Tag Archives: Albertine rift

Don’t Forget this Treasure-Albertine Rift

The old wise men from my ancestral community say “however faster you run, you can never be faster than your mother; the stones that support her cooking pot will always call you back” The Albertine rift now remains a source of sweet, important essentials for both humans and nature. These goods are in the form of the ecosystem services that are supplied from the abundance and variety of the Albertine rift resources.

           

Stepe Buzzard                                                                                                                 Red Backed Shrike

As you may realize, the “Albertine Rift Birds” have been silent for some time. Just like all birds, they had migrated briefly but in unusual way! I too followed them. Where “we were and what we did will come in the subsequent blogs! But for now, I just wish to tell you we are back!

Masumi and Victor have escorted me to Rwanda via Uganda. The journey had a number of exciting things but did not miss challenges. We went through Bwindi Impenetrable Forest, Institute of Tropical Forestry Research Centre at Ruhija where we spent the last night in Uganda. If you have not been here, please purpose to before the end of the “forest” (or is it world). It is a wonderful place in many ways. As we came down from Ruhija research station, we clearly show the tips of Muvura, Murabura, Karisimbi and Sabinyo mountains. From the local people, Sabinyo means an old man’s teeth. It is the most beautiful mountain with a number of crater lakes at the top. There is no better way to understand why this beautiful country is called the “pearl of Africa”.

                    
Victor, Masumi and Enoch, Albertine rift support team                Habib, our Cab Driver

Habib, our taxi driver managed to drive us safely down the mountain to Kabale and to the Uganda-Rwanda Border. In the country of a thousand hills, we spent a week meeting various conservation organizations who are prospective partners with WildlifeDirect. The ACNR team was already out at Lake Rweru on a waterbird monitoring excercise.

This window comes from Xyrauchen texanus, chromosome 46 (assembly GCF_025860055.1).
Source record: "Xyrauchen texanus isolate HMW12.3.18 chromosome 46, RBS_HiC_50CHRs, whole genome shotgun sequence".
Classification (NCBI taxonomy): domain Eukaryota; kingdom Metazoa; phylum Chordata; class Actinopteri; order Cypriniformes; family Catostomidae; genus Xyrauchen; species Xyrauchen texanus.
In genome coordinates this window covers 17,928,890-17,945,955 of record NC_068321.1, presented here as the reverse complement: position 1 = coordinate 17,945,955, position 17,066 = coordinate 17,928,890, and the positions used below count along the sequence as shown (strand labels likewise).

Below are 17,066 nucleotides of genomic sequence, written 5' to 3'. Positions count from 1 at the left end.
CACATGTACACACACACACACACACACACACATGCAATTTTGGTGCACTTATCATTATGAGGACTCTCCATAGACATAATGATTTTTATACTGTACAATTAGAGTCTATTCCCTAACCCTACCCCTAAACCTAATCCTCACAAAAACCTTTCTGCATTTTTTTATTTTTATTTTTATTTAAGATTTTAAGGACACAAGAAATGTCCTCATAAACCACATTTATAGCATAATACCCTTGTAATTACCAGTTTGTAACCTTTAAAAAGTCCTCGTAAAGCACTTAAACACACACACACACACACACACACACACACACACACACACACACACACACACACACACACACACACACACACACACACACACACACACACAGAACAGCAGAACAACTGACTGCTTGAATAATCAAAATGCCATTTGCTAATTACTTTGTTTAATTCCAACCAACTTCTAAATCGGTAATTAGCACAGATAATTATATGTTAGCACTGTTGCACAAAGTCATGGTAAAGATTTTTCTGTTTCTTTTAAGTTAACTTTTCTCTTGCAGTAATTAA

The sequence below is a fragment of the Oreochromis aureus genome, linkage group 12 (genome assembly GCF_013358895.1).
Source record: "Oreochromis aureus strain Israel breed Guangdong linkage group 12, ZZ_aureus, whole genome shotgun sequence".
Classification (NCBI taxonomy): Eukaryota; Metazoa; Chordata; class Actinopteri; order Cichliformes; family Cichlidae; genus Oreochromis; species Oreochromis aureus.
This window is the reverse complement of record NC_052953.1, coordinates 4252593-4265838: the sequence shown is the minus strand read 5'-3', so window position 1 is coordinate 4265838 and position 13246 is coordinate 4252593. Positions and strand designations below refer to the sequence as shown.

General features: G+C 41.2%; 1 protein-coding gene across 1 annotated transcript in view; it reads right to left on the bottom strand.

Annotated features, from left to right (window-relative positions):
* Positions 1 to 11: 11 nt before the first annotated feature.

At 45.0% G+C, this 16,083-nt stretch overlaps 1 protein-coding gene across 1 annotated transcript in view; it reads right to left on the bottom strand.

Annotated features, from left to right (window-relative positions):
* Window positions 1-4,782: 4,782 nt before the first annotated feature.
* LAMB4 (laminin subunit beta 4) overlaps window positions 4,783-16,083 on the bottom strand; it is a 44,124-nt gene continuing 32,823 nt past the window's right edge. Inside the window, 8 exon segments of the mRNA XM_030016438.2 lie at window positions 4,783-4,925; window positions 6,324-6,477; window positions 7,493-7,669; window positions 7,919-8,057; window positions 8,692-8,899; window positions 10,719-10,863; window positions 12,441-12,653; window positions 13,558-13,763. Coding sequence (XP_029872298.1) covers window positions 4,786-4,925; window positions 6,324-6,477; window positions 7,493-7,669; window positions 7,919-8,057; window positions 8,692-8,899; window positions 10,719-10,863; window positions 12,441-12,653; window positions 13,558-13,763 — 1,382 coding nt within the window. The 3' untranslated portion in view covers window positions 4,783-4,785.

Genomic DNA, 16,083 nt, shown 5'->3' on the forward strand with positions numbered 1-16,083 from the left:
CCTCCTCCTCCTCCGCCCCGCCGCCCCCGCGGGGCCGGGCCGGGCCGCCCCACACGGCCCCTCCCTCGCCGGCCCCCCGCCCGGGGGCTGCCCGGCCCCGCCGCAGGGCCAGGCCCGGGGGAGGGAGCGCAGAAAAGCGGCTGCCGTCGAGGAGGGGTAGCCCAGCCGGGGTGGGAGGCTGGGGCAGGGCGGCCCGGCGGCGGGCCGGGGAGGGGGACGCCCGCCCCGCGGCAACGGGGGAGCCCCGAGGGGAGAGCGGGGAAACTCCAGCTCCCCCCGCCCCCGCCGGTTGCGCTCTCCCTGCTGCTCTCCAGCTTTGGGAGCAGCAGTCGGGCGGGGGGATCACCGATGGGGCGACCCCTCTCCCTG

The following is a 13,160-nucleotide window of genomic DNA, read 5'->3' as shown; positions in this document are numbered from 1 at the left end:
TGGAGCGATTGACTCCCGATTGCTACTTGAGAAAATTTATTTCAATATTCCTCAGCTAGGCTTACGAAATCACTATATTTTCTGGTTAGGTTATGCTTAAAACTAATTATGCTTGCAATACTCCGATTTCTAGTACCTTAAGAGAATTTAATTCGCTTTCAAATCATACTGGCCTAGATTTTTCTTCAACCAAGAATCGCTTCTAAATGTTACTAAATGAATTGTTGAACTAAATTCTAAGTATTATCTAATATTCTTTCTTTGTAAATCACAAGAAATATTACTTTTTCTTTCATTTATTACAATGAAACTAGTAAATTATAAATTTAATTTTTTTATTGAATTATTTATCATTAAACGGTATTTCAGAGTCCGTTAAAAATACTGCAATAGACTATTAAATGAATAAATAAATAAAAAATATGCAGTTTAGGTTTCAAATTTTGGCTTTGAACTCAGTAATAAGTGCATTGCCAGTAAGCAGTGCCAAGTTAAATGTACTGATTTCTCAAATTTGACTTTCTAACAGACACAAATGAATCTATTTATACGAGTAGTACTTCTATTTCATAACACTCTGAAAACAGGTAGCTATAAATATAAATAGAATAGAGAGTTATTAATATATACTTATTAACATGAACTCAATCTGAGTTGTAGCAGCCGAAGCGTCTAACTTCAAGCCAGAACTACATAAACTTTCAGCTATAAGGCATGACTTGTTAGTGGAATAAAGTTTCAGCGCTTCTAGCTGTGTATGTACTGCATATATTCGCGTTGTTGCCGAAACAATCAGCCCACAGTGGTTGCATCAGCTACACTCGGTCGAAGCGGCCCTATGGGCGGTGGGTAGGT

Working with communities to conserve IBAs

Albertine Rift/Rwanda

Bite…Muraho? Bite (read ‘bee teh’) is the general greeting in this wonderful, small East African country. This means the country has only one local language (Kinyarwanda) and I belief this makes it the largest language group in Africa, if not in the world. This is totally different from PNG where there are more than a thousand languages dividing a population of about 6 million people into as many ethnic groups.

ACNR with support from BirdLife international and regional partners has been working on the establishment and gazetting of Important Bird Areas (IBAs). The IBAs are areas with unique characteristics and support the existence of bird species. The criteria for qualifying an area as an IBA has been developed by BirdLife international.

One of such site support groups is the Inyange site support group. This group, living along the wetlands of Nyabarongo, is the most effective. The Nyabarongo wetlands have been identified as one of the most special IBAs in the great lakes region. The wetland runs through the country of Rwanda from the west, through the central Kigali city province to the southern region where it joins the Akagera marshland before extending to Tanzania. The Nyabarongo wetland which drains the wetland joins the Akagera River before draining into Lake Victoria. These two rivers form the greatest proportion of the water entering Lake Victoria (46%) during the wet seasons. By extension, the wetland is believed to be a major source of the River Nile.

ACNR is working with communities to establish community based organisations to manage the environment for sustainable livelihoods. Such organisations include SSGs and school based nature clubs. Mugesera (Bugesera) and St. Marie (Karongi) are examples.